It?s a funny kind of Catch-22, in the following sense. We CAN use all three of 3a-c IN CONCERT to generate predictors for our logistic regressions, so long as we don?t inquire as to whether 3ac are themselves individually justifiable statistically. Once we ask that question of each of 3a-c, we can no longer use them in concert to generate predictors. (Kind of ?Heisenbergian?, in the sense that the very act of observing constrains what we can accurately observe.)
Well now that I understand, I think we?re OK for the following reason.
Suppose I generate the same ordered p table as I just presented for all of the slope coefficients of 3c ( u, e, u*e as well as u^2), and of course at all values of subset x method x fold x set. Then one of the following outcomes can be expected:
i) we will not only find statistical goodness for all of the four slope coefficients individually, but we will find statistical goodness ONLY where we want it ... say for the sake of discussion just in N1S and maybe N2S but not N3S, and not in any cell involving subset=C and/ or method=R;
ii) we will find statistical goodness, but not where we expect it ... say for the sake of discussion that we find it in no R cells, but we do find it in some C cells as well as some S cells. (In this case, we would have to scientifically step-back and think about what might be going on ... maybe mutation plays a deforming role in some cases more than others.)
iii) we don?t find statistical goodness anywhere, or if we do, we find it equally in corresponding R and N cells, which would mean that we might have discovered something about the random distribution of certain bioinformatic variables, but not much else.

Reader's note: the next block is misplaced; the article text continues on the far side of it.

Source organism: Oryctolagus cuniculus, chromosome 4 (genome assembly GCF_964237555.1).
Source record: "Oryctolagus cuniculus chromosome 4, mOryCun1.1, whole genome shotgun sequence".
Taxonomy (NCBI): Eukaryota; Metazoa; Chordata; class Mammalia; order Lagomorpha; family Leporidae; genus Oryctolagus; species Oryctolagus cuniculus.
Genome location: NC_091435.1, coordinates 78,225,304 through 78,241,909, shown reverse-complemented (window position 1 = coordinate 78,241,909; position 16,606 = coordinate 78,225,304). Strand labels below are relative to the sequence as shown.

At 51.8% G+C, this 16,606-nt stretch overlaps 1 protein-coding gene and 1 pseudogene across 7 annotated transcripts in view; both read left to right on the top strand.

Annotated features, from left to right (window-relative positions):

In the case that (i) is the outcome, we will have achieved our goal of statistically justifying the single regression c on (u,e,u*e,u^2), which we can then use to generate predictors for our logistic regressions.
Furthermore, if each of the four coefficients are statistically ?good? in the sense of the last paragraph of our last post, then it ?costs? us nothing to drop regresssions 3a and 3b because there are no new variables in either of these regressions that aren?t in 3c.
And finally, we can continue to investigate the following ?good? het results, since all of them involve average slopes or covar arising from 3c:
a1 a3 b1 b47 c1 c2 C S C S c S c S C S C S "Het"
N1 Aubqe H H L L H H H H L L L L 0 N3 Aubqe L L H H L L H H H H L L 0
N3 Aubqu L H H H H H L H L H L H 4
N1 AubqC H L H L H L H L H L H L 6
N2 AubqC H L H L H L H L H L H L 6
So, please let me know if generating the ordered p tables for all values of subset x method x fold x set and all slope coefficients of 3c is what I should do next (and also perhaps for the covar of 3c.)
If so, please let me know:
iv) whether it would help you for me to first do a full rerun to capture SEPs via Ivo?s sigmasq?s, in case you need them as adjunct information for evaluation.
v) if I can programatically generate the comparison of the plots, or if it?s actually worthwhile to visually compare every case.
If not, please let me know what you think I should do next.
Also, with respect to point (v), once I have the data generated, perhaps you can send me two sample plots offline so I can see what the IOTT effect actually looks like (so I "know what it is when I see it .. heh heh heh.")
Thanks as always for your continued consideration of these matters.